UNITED STATES DISTRICT COURT WESTERN DISTRICT OF NEW YORK
October 18, 2006
VIRGINIA DAVIS, PLAINTIFF,
GWENDOLYN COLE-HOOVER, M.D., ET AL., DEFENDANTS.
The opinion of the court was delivered by: Hon. Hugh B. Scott
Before the Court is another motion to compel by plaintiff (cf. Docket Nos. 38, 59 (Report & Recommendation), 76 (Order adopting Report & Recommendation)), this time seeking defendant Dr. Gwendolyn Cole-Hoover to answer questions in a deposition (Docket No. 116*fn1 , Sept. 19, 2006). This motion seeks Dr. Cole-Hoover's answers to questions regarding the treatment of plaintiff (Docket No. 115, Pl. Atty. Affirm. ¶ 6, Exs. A-E). During Dr. Cole-Hoover's deposition, she testified repeatedly that she did not recall plaintiff.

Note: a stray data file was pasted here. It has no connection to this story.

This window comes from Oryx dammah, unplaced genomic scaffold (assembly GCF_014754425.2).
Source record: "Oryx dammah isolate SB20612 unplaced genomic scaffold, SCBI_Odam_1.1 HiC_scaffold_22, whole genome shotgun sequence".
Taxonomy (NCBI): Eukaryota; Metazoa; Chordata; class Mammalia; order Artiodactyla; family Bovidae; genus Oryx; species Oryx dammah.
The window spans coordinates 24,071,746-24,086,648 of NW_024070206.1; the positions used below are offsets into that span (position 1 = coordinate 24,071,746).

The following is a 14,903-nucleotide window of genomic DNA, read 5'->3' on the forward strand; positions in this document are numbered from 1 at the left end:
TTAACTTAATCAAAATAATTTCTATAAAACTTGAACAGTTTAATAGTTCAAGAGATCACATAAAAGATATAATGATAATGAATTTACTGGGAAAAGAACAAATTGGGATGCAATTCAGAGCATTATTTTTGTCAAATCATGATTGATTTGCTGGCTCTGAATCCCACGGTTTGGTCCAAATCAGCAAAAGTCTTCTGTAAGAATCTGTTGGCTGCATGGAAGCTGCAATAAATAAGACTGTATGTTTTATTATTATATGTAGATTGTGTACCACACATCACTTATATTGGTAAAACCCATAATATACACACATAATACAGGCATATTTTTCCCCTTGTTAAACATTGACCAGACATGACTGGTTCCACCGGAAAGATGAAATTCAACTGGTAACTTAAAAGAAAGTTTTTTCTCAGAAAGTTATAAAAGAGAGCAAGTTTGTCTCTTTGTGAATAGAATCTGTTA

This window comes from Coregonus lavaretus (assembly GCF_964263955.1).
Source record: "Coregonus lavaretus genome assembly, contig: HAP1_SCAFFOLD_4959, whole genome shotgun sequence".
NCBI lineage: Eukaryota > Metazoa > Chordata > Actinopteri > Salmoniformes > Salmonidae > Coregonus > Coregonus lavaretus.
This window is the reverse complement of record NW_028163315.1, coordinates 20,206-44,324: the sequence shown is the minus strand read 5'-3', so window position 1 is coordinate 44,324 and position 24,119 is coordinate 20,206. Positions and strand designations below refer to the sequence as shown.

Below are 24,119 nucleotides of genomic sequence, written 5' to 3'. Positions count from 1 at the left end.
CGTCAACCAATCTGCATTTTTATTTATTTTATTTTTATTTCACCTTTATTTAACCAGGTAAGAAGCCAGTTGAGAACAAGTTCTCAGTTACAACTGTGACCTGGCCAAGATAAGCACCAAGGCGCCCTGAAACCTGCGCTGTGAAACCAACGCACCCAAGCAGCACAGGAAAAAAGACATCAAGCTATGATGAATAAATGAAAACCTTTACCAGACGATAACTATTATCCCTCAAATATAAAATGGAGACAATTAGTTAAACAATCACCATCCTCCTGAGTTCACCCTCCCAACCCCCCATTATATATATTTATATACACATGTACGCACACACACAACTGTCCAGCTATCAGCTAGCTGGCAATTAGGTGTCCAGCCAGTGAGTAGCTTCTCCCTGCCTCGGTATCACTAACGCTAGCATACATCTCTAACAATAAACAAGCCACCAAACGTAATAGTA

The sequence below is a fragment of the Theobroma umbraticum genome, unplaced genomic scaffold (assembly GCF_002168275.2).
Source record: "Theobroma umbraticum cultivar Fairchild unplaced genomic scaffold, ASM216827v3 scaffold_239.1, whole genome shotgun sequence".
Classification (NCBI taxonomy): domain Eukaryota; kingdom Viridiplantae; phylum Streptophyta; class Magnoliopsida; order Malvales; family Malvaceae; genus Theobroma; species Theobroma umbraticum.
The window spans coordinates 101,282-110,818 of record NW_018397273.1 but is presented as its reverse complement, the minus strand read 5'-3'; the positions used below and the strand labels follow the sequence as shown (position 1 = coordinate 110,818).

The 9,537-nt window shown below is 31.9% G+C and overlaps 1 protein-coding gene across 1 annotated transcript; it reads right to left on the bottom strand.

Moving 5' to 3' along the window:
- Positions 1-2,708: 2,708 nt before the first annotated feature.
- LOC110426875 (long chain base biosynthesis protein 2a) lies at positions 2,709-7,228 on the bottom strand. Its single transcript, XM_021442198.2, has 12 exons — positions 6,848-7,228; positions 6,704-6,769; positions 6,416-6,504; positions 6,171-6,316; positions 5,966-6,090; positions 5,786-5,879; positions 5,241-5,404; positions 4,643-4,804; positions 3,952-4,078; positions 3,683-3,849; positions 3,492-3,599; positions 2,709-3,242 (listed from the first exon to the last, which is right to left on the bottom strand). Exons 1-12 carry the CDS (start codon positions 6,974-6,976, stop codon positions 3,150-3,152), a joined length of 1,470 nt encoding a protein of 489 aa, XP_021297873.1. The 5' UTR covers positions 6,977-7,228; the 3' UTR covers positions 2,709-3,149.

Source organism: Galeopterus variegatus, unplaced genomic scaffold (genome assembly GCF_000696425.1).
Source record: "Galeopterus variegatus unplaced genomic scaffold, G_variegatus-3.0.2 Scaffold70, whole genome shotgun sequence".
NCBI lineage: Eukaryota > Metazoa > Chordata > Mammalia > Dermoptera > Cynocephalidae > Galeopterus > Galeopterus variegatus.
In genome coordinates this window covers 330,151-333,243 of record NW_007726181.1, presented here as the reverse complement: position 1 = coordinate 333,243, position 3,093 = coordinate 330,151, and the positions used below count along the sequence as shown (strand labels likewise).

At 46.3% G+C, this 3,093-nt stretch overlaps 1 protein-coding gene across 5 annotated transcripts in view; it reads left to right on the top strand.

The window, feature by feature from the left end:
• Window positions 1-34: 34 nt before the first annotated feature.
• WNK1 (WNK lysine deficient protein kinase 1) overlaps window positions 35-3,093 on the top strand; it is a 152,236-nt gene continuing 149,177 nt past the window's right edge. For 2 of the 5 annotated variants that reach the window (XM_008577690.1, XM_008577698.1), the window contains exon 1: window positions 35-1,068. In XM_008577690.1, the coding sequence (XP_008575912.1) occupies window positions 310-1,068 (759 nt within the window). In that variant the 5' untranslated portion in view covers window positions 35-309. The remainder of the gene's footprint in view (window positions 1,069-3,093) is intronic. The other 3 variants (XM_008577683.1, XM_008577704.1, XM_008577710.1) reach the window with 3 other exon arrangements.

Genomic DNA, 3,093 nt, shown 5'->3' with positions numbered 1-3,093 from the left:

Following a status conference with parties, the Court issued a briefing schedule for this motion, with responses to this motion due on September 27, 2006, any reply due by October 4, 2006, with the motion deemed submitted as of October 4, 2006, without oral argument (Docket No. 118). Counsel for Dr. Cole-Hoover, however, attempted to file his responding affidavit on October 3, 2006 (see Docket No. 120), without seeking leave to file this response out of time. Instead, counsel merely faxed a letter to Chambers indicating that the return date "somehow" got off his calendar until October 2, 2006, and that he was filing this response only "four working days late" (fax letter of Oct. 3, 2006, to Chambers). Dr. Cole-Hoover's counsel offered to not object to a similar extension of time for plaintiff's reply (id.), but did not move for such an extension for his response. Further, there were problems with the notary's statement affixed to the affidavit which required its refiling (e-filing notification, Oct. 4, 2006), and a courtesy copy of the voluminous affidavit and exhibits (47 pages) was not sent to Chambers as per this Chambers' guidelines.